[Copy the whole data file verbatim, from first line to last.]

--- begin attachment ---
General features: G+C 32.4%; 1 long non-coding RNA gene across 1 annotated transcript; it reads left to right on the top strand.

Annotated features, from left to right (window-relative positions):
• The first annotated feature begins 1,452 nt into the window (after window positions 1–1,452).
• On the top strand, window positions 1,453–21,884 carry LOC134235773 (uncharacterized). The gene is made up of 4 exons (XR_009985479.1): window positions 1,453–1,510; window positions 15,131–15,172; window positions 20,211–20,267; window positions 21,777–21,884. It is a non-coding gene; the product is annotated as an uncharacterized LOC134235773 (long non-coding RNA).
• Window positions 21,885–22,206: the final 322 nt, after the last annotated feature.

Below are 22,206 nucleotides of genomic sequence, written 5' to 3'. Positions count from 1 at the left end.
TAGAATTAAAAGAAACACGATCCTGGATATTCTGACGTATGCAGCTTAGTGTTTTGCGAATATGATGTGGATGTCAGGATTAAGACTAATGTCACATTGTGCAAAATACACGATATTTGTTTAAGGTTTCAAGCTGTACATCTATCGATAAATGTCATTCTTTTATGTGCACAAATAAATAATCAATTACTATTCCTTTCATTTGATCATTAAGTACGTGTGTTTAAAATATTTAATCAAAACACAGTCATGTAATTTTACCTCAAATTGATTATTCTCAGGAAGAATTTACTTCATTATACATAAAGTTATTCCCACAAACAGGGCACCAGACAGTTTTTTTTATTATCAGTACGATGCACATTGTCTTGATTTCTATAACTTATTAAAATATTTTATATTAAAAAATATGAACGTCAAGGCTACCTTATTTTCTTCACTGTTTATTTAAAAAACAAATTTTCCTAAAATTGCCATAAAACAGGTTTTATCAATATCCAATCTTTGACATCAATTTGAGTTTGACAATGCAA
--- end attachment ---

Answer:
General features: G+C 32.4%; 1 long non-coding RNA gene across 1 annotated transcript; it reads left to right on the top strand.

Annotated features, from left to right (window-relative positions):
• The first annotated feature begins 1,452 nt into the window (after window positions 1–1,452).
• On the top strand, window positions 1,453–21,884 carry LOC134235773 (uncharacterized). The gene is made up of 4 exons (XR_009985479.1): window positions 1,453–1,510; window positions 15,131–15,172; window positions 20,211–20,267; window positions 21,777–21,884. It is a non-coding gene; the product is annotated as an uncharacterized LOC134235773 (long non-coding RNA).
• Window positions 21,885–22,206: the final 322 nt, after the last annotated feature.

Below are 22,206 nucleotides of genomic sequence, written 5' to 3'. Positions count from 1 at the left end.
TAGAATTAAAAGAAACACGATCCTGGATATTCTGACGTATGCAGCTTAGTGTTTTGCGAATATGATGTGGATGTCAGGATTAAGACTAATGTCACATTGTGCAAAATACACGATATTTGTTTAAGGTTTCAAGCTGTACATCTATCGATAAATGTCATTCTTTTATGTGCACAAATAAATAATCAATTACTATTCCTTTCATTTGATCATTAAGTACGTGTGTTTAAAATATTTAATCAAAACACAGTCATGTAATTTTACCTCAAATTGATTATTCTCAGGAAGAATTTACTTCATTATACATAAAGTTATTCCCACAAACAGGGCACCAGACAGTTTTTTTTATTATCAGTACGATGCACATTGTCTTGATTTCTATAACTTATTAAAATATTTTATATTAAAAAATATGAACGTCAAGGCTACCTTATTTTCTTCACTGTTTATTTAAAAAACAAATTTTCCTAAAATTGCCATAAAACAGGTTTTATCAATATCCAATCTTTGACATCAATTTGAGTTTGACAATGCAA